In the midst of my beautiful mess, God showed me who He made. I’m very careful not to glorify, excuse or leave out the painful consequences of my choices. Nor the unfair kind of pain we suffer from at the hand of someone or something else. As time marches on, mom becomes a little more human. It’s hard for my daughters to believe I could ever be anyone but who they perceive me to be …but it’s crucial they understand who I am. I’m never ready to rip off a band-aid, but I persevere so my kids have a choice to escape the some wounds, and reconcile why others happen to them. Mother’s will do anything to protect their children.

“Why does God let us chose, Mom?” she asked.

“What if we didn’t have to?” I asked, “Or, get to?” 

God is good. He doesn’t need anything from us, but we need Him. When I am tempted to go back and re-defeat myself over a season that God has proclaimed victorious He reminds me, “you are the same girl I have always loved.” 

We are so tempted to equate our worth to our actions, mistakes and accomplishments. Walking with Christ inspires us to do better, but we will never outgrow mistakes and consequences, nor outrun pain and suffering, this side of heaven. 

His love for us never changes. Just like I will never see my daughters or love them less because of mistakes, who we are to Him doesn’t change. What a gift in perspective, motherhood is.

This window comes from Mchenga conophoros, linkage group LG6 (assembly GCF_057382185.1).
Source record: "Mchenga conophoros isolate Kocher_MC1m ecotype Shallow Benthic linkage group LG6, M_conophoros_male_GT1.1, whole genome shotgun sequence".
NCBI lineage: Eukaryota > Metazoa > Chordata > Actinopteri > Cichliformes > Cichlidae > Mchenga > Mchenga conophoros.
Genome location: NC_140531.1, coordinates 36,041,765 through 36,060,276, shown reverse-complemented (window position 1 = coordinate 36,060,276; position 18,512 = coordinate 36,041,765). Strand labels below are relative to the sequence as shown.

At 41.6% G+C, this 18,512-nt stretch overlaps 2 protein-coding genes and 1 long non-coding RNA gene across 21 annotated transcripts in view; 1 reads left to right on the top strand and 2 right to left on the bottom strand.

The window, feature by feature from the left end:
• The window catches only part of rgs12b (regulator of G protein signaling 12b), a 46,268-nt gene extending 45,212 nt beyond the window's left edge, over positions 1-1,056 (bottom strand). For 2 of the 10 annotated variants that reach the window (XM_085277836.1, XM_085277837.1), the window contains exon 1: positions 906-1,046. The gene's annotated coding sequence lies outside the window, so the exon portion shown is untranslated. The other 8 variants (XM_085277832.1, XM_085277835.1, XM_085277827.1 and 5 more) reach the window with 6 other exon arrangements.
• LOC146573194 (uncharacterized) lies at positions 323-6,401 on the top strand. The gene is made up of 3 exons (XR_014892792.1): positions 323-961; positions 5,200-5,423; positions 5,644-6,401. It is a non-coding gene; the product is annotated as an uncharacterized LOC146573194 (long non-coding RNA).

Happy Healing, Megs 🙂


# Powerful Ways Dads Can Forge Relationships with Daughters

Without words, my dad faithfully repaired the doorframe every time my teenage angst slammed it off its alignment. No one ever asked him to check on me after an outburst that ended in tears behind that slammed door, but he always did. My dad loved me despite the massive cloud that took over from time to time during those hard, teen years. When I was wrong. When I overreacted. When my heart was broken by some boy. My dad always checked in to make sure I was OK. He reminded me who I was and that he loved me.

I realize not everyone is blessed with the same story, but from the outpouring of mine, I share ways that fathers can forge lasting and real relationships with their daughters. It’s not rocket science. Rather, it’s simply putting the door back on the hinges, wiping the tears away, and lending hugs to let them know they are loved more than they could possibly understand.